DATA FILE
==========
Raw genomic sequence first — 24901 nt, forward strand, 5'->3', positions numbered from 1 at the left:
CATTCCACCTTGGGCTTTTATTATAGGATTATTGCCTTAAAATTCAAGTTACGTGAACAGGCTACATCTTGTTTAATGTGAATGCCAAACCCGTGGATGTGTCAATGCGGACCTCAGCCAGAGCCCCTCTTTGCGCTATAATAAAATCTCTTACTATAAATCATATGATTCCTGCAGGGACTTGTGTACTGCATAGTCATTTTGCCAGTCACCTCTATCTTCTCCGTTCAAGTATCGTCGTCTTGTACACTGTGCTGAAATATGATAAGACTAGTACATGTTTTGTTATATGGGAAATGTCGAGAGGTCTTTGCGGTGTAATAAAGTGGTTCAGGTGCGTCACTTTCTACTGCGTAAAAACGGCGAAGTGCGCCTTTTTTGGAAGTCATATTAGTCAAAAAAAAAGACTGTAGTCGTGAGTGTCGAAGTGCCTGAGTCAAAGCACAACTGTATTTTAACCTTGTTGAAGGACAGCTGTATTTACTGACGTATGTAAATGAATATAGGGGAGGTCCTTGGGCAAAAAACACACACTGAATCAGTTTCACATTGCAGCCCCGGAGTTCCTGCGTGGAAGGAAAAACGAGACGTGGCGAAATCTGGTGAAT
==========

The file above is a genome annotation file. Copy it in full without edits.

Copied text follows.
Raw genomic sequence first — 24901 nt, forward strand, 5'->3', positions numbered from 1 at the left:
CATTCCACCTTGGGCTTTTATTATAGGATTATTGCCTTAAAATTCAAGTTACGTGAACAGGCTACATCTTGTTTAATGTGAATGCCAAACCCGTGGATGTGTCAATGCGGACCTCAGCCAGAGCCCCTCTTTGCGCTATAATAAAATCTCTTACTATAAATCATATGATTCCTGCAGGGACTTGTGTACTGCATAGTCATTTTGCCAGTCACCTCTATCTTCTCCGTTCAAGTATCGTCGTCTTGTACACTGTGCTGAAATATGATAAGACTAGTACATGTTTTGTTATATGGGAAATGTCGAGAGGTCTTTGCGGTGTAATAAAGTGGTTCAGGTGCGTCACTTTCTACTGCGTAAAAACGGCGAAGTGCGCCTTTTTTGGAAGTCATATTAGTCAAAAAAAAAGACTGTAGTCGTGAGTGTCGAAGTGCCTGAGTCAAAGCACAACTGTATTTTAACCTTGTTGAAGGACAGCTGTATTTACTGACGTATGTAAATGAATATAGGGGAGGTCCTTGGGCAAAAAACACACACTGAATCAGTTTCACATTGCAGCCCCGGAGTTCCTGCGTGGAAGGAAAAACGAGACGTGGCGAAATCTGGTGAAT